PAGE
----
Top 7 Things To Note About Equipment Lease Contracts

Thousands of U.S companies grow and boost their businesses every year by signing equipment leasing contracts.

equipment lease contractsSavvy business owners who have already discovered how equipment leasing can benefit their business have taken note of these top ten elements of equipment lease contracts.

Top Ten Elements Of Equipment Lease Contracts

1. The Law

An equipment leasing company will choose the state in which it is established in as the legal platform under which your lease disputes will get resolved. This means that only a court that is within their jurisdiction can settle your equipment lease contract issues.

If the leasing company happens to be located in a state other than yours, and the courts have no jurisdiction there, the leasing company may need to hire a lawyer who is licensed to practice in that state.

2. End-of-Lease Options

Many lease agreements allow lessees to purchase the equipment at the end of the lease for a bargain amount but keep in mind that some leases do not have this provision; instead, they will include a variety of other options such as renewing the lease for a specific period, returning the equipment or purchasing the equipment at fair market value. Make sure that you read your lease contract carefully to ensure that it has an end-of-lease option suitable for your business.

3. Return Of Equipment

Many equipment lease contracts stipulate that you must return the equipment in good condition if you don’t want to purchase it at the end of the lease. If you return equipment that is damaged or has missing parts, your lessor will charge you for repairs. While they might not expect you to return the equipment looking like it’s brand new, they do expect you to return it with minimal wear and tear.

4. Payment defaults

Your lease contract will have a specified date of the month when you should make payments. Leasing companies understand the nature of running a business and they may allow you some leeway if you make late payments.

Being issued with a default notice can trigger severe consequences. You might find yourself dealing with expensive legal proceedings or worse, repossession of your equipment. While this may not have an impact on your credit score, legal expenses will cost you a lot of money and repossession of equipment will be a huge set back to your business.

5. Assignable Contract

Some equipment leasing contracts will give you the freedom to assign the contract to another company at will. This provision is very important especially when you are unable to continue making payments.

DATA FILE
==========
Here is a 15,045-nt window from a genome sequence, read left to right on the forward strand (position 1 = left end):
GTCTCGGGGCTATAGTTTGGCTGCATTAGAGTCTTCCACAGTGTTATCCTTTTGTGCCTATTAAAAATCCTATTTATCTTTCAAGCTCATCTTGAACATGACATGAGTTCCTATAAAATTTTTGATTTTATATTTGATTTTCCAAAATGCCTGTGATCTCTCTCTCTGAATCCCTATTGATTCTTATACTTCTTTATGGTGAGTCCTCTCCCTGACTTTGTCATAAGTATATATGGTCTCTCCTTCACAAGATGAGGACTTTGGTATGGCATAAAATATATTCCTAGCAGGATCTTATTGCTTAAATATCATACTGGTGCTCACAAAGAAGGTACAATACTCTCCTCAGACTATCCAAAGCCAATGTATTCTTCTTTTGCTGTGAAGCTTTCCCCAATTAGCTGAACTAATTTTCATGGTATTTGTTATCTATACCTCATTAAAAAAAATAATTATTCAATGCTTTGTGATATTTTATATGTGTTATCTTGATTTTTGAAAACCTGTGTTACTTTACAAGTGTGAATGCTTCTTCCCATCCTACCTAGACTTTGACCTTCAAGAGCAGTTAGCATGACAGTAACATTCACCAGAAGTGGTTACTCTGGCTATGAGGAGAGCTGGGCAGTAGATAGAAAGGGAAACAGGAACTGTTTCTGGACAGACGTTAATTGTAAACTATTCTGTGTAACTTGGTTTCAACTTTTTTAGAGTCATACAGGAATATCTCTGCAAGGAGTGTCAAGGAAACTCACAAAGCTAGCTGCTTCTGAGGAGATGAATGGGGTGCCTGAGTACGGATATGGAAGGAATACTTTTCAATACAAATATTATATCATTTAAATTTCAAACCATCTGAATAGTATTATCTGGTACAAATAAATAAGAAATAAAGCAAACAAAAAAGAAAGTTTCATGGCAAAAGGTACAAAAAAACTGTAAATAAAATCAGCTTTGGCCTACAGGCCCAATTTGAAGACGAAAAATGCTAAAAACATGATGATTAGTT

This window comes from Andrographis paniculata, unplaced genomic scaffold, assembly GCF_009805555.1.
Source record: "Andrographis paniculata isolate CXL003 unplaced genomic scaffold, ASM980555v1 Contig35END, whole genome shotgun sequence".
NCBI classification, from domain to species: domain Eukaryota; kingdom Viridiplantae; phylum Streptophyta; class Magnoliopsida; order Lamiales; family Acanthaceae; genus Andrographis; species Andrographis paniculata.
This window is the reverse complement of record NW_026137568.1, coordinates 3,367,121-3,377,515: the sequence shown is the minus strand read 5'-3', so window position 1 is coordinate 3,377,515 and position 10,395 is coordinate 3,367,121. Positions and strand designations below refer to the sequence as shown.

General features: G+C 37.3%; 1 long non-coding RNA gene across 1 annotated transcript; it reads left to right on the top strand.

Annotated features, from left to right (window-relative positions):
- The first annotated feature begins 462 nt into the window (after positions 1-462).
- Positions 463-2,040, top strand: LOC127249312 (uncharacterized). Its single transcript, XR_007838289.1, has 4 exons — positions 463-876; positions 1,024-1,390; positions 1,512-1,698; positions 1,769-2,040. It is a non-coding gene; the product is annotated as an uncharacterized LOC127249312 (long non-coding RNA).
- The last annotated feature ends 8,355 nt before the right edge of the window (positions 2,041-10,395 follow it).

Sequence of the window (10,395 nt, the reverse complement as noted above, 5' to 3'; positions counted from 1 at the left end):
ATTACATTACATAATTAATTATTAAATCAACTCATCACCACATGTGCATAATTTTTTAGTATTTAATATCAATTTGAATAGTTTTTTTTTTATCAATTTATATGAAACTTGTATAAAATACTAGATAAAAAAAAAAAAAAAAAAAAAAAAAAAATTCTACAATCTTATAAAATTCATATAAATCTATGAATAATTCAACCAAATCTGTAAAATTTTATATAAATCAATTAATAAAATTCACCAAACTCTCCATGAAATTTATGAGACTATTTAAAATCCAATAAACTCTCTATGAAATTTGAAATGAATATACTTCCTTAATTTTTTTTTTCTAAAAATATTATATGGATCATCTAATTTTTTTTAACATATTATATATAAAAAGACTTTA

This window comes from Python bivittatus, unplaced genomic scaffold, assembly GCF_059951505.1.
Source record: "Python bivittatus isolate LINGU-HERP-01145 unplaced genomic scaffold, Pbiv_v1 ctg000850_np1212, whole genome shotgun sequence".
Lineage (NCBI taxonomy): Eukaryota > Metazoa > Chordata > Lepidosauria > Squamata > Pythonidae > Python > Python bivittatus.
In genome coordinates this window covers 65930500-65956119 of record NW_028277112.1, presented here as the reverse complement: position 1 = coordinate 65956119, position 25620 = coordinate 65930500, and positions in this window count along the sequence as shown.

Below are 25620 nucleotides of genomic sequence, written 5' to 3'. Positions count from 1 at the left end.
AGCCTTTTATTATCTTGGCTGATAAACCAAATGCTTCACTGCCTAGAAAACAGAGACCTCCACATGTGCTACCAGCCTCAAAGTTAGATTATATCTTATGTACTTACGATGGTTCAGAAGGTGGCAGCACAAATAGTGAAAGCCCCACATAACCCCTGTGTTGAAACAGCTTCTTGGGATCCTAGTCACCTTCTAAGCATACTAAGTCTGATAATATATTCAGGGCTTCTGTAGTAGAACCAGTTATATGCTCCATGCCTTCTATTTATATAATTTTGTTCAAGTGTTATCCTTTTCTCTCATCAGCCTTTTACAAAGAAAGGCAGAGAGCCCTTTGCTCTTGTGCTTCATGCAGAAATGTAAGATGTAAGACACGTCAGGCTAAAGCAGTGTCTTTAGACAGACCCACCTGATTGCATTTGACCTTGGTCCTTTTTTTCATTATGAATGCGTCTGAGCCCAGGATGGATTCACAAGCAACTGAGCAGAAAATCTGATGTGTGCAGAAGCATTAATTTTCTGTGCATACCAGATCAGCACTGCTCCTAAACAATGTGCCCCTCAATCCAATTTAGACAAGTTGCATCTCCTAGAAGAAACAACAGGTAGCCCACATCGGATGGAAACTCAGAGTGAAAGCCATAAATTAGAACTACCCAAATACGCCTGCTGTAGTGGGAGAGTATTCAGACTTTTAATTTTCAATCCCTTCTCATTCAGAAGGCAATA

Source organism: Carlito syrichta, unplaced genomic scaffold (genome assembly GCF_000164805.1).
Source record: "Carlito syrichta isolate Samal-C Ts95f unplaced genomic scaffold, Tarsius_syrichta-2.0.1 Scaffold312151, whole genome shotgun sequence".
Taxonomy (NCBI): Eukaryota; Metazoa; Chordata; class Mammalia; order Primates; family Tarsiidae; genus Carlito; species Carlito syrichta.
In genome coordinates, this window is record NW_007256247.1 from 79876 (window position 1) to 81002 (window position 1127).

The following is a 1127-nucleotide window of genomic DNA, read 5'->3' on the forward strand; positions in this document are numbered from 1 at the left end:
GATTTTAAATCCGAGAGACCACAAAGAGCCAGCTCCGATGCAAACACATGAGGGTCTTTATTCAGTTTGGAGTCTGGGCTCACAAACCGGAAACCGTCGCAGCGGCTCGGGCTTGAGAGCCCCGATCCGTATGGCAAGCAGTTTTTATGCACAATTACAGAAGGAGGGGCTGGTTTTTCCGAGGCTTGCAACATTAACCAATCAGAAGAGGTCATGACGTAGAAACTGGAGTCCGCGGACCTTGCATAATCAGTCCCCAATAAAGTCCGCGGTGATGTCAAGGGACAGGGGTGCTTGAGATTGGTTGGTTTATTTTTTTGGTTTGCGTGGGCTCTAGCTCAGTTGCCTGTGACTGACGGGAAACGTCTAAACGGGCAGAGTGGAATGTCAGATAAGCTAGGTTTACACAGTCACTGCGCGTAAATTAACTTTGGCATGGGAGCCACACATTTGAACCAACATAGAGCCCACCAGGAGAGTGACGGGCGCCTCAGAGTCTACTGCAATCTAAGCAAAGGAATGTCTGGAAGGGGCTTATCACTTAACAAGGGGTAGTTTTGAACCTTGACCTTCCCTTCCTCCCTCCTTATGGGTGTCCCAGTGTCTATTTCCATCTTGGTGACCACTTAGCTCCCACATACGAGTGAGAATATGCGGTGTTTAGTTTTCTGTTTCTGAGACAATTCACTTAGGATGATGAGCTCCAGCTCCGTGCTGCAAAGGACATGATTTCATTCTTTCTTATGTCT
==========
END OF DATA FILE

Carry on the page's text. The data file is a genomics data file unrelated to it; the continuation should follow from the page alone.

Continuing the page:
While it doesn’t relieve you your obligations of paying for the equipment as per the equipment contract, it gives you an alternative source of financing for your equipment.

6. Personal Guarantees

Some leasing companies require you to offer some form of personal guarantee. Under most guarantees, your guarantor will stand behind your performance and obligation under the lease. Upon certain uncured contract defaults, this guarantee will give your lessor the opportunity to bypass the courts and demand guarantor performance.

7. Interim Rent

This is payment charged for the period between when you accept payment for the equipment and the official start of your lease. Interim rent can quickly add up and make your lease costly.

What many business owners do is that they schedule equipment acceptance and delivery towards the end of the month. This way, they can reduce the amount of interim rent they have to pay. So rather than accept equipment at the beginning or in the middle of the month, you should negotiate the interim rent clause so that you schedule an appropriate time when your equipment should be accepted and delivered.

Final Word

When a leasing companies offer you equipment lease contracts to sign, you should keep these top 7 elements in mind. These are only a few of them but they are the most important. Remember to always request a financial advisor or a lawyer who specializes in leases to review your contract before signing it.

It’s very easy to go with your “gut” and make decisions because your lessor told you to “trust” him. More importantly, never believe a financial advisor or a lawyer who tells you that your lease is a standard lease. Almost everything on your lease can be negotiated to suit to your current needs.

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